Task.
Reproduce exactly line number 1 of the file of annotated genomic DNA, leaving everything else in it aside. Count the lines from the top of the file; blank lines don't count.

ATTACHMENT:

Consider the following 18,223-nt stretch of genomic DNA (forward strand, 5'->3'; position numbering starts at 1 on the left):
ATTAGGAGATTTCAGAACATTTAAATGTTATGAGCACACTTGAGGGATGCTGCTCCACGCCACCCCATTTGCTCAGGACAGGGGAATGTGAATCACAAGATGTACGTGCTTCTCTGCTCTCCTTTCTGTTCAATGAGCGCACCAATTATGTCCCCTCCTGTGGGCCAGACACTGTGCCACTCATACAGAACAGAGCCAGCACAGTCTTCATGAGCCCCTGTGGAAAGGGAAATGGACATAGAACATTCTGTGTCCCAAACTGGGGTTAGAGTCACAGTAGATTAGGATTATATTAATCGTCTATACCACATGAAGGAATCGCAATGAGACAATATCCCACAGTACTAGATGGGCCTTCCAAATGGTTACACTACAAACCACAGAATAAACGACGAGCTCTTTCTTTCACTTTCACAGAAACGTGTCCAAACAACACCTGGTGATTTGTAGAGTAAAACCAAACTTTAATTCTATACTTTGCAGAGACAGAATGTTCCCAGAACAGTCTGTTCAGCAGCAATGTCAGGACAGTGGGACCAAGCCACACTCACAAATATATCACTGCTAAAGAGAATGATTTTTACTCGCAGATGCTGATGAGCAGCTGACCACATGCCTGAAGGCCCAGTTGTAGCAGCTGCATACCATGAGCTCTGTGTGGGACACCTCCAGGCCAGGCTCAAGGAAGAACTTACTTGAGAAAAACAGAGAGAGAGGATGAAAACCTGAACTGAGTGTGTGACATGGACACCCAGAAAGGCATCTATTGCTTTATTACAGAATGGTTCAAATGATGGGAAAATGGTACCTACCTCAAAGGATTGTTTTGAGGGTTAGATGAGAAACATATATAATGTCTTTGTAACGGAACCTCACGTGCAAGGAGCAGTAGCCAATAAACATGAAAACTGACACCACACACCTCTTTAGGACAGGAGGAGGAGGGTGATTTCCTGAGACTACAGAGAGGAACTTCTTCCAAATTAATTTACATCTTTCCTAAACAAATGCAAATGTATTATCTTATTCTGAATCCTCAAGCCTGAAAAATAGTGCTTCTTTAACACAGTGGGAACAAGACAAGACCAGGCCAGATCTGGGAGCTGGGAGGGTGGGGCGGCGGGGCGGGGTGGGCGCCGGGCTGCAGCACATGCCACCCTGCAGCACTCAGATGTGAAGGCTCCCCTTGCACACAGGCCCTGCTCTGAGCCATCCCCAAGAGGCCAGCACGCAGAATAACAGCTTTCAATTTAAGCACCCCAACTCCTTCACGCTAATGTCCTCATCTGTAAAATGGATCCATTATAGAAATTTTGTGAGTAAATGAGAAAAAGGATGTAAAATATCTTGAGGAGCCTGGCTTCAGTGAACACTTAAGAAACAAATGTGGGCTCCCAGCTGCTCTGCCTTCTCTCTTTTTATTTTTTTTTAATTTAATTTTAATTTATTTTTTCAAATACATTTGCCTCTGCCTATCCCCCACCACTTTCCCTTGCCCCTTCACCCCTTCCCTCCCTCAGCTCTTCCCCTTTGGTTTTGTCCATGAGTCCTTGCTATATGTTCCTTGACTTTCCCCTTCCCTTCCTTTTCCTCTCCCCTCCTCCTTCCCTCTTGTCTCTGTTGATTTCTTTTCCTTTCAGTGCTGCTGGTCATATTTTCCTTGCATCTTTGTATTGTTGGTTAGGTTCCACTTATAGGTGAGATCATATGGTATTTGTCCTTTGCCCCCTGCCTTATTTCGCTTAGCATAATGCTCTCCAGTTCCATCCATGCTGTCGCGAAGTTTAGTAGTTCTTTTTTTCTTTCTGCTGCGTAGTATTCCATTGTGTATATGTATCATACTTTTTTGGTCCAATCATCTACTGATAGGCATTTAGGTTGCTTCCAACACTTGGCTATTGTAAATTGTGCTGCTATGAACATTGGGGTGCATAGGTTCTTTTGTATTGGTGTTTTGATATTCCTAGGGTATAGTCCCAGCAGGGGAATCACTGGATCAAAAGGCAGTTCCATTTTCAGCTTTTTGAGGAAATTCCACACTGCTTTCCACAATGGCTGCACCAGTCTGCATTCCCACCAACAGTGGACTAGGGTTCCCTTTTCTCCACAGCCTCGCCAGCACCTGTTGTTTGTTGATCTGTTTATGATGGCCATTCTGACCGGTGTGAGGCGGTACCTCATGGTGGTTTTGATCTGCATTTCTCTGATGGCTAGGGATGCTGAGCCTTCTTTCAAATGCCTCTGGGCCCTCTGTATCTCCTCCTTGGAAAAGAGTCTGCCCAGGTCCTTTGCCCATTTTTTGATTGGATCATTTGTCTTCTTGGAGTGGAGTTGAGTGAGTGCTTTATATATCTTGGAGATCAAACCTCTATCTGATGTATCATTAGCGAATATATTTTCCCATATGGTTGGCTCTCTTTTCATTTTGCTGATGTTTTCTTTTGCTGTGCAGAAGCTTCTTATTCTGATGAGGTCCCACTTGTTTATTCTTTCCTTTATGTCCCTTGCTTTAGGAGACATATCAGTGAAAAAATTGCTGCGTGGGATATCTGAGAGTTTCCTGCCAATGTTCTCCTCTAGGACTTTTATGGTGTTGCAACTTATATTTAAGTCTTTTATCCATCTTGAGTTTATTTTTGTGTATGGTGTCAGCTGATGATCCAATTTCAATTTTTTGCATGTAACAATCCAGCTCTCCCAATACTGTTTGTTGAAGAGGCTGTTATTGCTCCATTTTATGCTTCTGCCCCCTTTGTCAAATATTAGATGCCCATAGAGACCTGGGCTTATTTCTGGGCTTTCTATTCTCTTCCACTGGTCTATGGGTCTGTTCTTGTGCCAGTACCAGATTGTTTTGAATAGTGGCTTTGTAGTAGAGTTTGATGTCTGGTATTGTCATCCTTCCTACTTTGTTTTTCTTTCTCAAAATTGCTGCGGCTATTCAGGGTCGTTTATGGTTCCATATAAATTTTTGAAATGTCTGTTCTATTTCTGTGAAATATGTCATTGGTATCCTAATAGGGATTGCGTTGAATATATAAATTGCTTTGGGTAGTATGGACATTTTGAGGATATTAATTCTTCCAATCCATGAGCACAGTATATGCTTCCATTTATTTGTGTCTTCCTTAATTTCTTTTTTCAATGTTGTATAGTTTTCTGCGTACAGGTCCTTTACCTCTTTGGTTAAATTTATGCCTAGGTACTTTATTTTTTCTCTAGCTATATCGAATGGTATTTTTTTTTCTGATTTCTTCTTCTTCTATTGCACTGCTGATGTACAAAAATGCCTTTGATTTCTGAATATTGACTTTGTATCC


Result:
Consider the following 18,223-nt stretch of genomic DNA (forward strand, 5'->3'; position numbering starts at 1 on the left):